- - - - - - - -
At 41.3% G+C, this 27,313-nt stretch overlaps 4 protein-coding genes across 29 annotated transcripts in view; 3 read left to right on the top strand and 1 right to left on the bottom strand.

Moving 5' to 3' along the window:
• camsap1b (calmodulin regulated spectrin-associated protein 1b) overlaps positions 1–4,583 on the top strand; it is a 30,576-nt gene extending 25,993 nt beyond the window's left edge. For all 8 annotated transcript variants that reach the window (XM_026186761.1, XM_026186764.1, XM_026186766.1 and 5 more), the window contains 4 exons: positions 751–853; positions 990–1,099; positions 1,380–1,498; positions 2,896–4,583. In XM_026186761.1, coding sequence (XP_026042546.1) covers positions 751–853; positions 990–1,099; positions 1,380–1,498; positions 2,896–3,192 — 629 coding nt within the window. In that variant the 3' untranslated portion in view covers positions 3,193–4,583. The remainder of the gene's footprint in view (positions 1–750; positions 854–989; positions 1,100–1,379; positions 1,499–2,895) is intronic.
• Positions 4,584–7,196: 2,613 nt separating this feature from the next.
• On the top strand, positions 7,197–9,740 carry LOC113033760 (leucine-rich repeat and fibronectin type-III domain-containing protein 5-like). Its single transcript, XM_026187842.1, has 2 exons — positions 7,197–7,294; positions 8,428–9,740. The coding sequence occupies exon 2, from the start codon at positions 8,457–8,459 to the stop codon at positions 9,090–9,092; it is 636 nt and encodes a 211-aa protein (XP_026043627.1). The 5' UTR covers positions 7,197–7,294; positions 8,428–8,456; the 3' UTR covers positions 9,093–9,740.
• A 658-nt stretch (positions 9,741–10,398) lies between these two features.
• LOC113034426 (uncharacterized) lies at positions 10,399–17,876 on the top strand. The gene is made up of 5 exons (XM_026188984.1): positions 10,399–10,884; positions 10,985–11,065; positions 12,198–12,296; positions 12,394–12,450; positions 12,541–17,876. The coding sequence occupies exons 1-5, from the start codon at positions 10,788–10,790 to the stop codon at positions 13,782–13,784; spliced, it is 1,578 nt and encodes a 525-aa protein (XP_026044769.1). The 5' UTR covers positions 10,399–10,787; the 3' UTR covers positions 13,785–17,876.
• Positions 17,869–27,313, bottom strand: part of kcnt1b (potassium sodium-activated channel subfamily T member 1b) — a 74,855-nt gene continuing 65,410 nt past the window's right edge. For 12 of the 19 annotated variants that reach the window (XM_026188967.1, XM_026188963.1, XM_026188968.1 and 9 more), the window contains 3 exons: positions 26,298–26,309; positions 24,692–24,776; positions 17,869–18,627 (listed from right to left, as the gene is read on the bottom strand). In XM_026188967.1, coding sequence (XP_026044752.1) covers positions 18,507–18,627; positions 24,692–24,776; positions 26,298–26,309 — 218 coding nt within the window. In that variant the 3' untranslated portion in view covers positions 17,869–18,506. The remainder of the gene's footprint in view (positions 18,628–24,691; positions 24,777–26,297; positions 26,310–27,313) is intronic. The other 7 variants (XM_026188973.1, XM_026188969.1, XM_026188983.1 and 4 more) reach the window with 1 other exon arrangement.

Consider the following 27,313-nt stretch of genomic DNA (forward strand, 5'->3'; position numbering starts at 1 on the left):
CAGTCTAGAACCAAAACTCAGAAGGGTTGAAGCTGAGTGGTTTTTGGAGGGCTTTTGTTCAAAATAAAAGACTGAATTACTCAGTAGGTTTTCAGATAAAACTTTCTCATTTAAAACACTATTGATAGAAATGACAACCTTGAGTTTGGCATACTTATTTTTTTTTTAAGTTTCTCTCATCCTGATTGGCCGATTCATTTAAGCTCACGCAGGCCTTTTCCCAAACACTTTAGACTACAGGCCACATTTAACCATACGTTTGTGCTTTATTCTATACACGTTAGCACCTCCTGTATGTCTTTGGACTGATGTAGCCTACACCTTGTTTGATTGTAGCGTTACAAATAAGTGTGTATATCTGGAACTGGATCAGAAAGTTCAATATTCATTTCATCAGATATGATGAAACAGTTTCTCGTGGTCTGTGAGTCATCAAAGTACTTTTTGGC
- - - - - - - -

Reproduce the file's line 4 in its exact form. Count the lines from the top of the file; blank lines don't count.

• Positions 4,584–7,196: 2,613 nt separating this feature from the next.